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posted: 4/17/2012 3:30 PM

Quinn: Manufacturer will create 100 jobs in Illinois

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  • Governor Pat Quinn welcomed Lafarge North America to Illinois as company CEO John Stull looks on.

       Governor Pat Quinn welcomed Lafarge North America to Illinois as company CEO John Stull looks on.
    Mark Welsh | Staff Photographer

  • John Stull, CEO of Lafarge North America, talks to the media as Governor Pat Quinn looks on during a news conference Tuesday in Rosemont welcoming the company to Illinois.

       John Stull, CEO of Lafarge North America, talks to the media as Governor Pat Quinn looks on during a news conference Tuesday in Rosemont welcoming the company to Illinois.
    Mark Welsh | Staff Photographer

  • John Stull, CEO of Lafarge North America, left, and Governor Pat Quinn emerge from a private room after talking about the company moving its U.S. headquarters to Illinois.

       John Stull, CEO of Lafarge North America, left, and Governor Pat Quinn emerge from a private room after talking about the company moving its U.S. headquarters to Illinois.
    Mark Welsh | Staff Photographer

 
 

More than 100 jobs will be created with French manufacturer Lafarge North America relocating its U.S. headquarters from Virginia to Illinois, Gov. Pat Quinn announced at a Tuesday morning news conference in Rosemont.

Lafarge, one of the largest cement, aggregate and concrete manufacturers in the world, already employs 300 workers at distribution plants in Illinois. The company will invest roughly $10 million to create more than 100 administrative jobs in three to four years, officials said.

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John Stull, CEO for Lafarge North America, said many locations near O'Hare International Airport are being considered for the headquarters, including Rosemont and Elk Grove Village, though he didn't voice a preference for a particular town.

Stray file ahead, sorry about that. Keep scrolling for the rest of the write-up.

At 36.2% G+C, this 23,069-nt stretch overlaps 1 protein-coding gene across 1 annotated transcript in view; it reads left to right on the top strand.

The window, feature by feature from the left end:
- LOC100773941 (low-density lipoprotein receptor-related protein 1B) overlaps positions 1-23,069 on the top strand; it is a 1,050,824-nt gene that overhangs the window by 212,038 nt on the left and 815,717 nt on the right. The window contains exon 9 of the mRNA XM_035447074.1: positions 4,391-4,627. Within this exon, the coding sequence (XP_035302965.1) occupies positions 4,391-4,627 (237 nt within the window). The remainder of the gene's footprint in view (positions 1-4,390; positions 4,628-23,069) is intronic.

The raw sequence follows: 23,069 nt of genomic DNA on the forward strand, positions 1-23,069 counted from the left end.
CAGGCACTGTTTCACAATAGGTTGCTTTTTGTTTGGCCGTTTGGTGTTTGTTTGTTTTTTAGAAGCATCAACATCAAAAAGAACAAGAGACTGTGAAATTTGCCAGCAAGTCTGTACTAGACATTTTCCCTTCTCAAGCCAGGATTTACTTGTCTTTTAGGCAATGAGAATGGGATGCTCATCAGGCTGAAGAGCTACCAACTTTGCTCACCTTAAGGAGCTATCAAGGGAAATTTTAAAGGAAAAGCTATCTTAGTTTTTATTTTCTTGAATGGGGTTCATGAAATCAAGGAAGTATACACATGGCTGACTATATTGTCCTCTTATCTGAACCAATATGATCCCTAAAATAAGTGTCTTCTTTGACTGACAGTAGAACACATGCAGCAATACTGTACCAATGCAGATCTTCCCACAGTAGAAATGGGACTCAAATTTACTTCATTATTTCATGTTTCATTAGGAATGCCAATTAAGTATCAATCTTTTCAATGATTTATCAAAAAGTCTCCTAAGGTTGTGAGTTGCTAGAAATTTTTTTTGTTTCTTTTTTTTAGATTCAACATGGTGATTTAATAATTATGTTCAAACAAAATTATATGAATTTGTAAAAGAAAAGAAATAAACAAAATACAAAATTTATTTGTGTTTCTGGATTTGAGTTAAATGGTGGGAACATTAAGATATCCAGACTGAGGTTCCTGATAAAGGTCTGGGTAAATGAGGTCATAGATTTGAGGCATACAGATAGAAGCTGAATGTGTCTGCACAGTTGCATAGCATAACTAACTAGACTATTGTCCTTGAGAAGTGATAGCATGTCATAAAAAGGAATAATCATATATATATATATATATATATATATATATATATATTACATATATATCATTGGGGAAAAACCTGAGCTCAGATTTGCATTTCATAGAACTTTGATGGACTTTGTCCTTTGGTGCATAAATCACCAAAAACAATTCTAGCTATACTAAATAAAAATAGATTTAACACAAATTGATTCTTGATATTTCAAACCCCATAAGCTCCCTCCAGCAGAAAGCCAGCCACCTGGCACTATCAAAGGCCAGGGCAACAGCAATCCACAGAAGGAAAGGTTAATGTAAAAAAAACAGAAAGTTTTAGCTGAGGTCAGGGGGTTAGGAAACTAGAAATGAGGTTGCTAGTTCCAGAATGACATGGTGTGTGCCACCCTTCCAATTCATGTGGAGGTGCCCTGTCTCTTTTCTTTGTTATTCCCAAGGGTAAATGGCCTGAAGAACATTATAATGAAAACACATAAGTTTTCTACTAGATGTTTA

Lafarge is one of roughly 1,600 foreign-based firms in Illinois that employ more than 300,000 workers statewide.

Quinn recruited Lafarge and met with its senior management during a recent economic trade mission to Europe. He said several factors, including Illinois' central location, its infrastructure and its transportation resources such as highways, railroads, waterways and O'Hare Airport, enticed company officials to relocate operations here.

"We are a good place to do business. We have good workers, men and women who are highly skilled," Quinn said. "We are blessed by having a good location, and good transportation, great roads, a highway system we are investing in through our capital roads program."

The state is investing $43 billion in infrastructure projects, he said. That number includes the state's multiyear $31 billion capital investment plan, partially funded by video gambling that still hasn't gotten off the ground, and the toll road's $12 billion multiyear construction plan, funded by a toll increase of almost 100 percent that took effect in January.

Lafarge will be bidding for many of those state contracts, which it has been doing for the past several years, Stull said.

Quinn said Lafarge's coming adds to the state's six straight months of job growth that has created more than 28,000 manufacturing jobs and 130,000 jobs overall.

The state will provide Lafarge a business investment package worth about $6.3 million over 10 years to leverage the company's private investment. It will support job training for workers. The funding is contingent on the company meeting its investment and jobs numbers, officials said.

Lafarge employs 68,000 workers globally, and about 4,500 are employed at 400 locations in 41 U.S. states. The company has a cement distribution terminal and grinding station in South Chicago, a terminal in Waukegan, and a cement plant in the southern Illinois town of Joppa.

"Most of our business is around the Midwest area," Stull said. "We believe in sustainable investments like O'Hare. Illinois has invested the money well in trains, roadways and waterways. We really felt welcome and wanted in the state."

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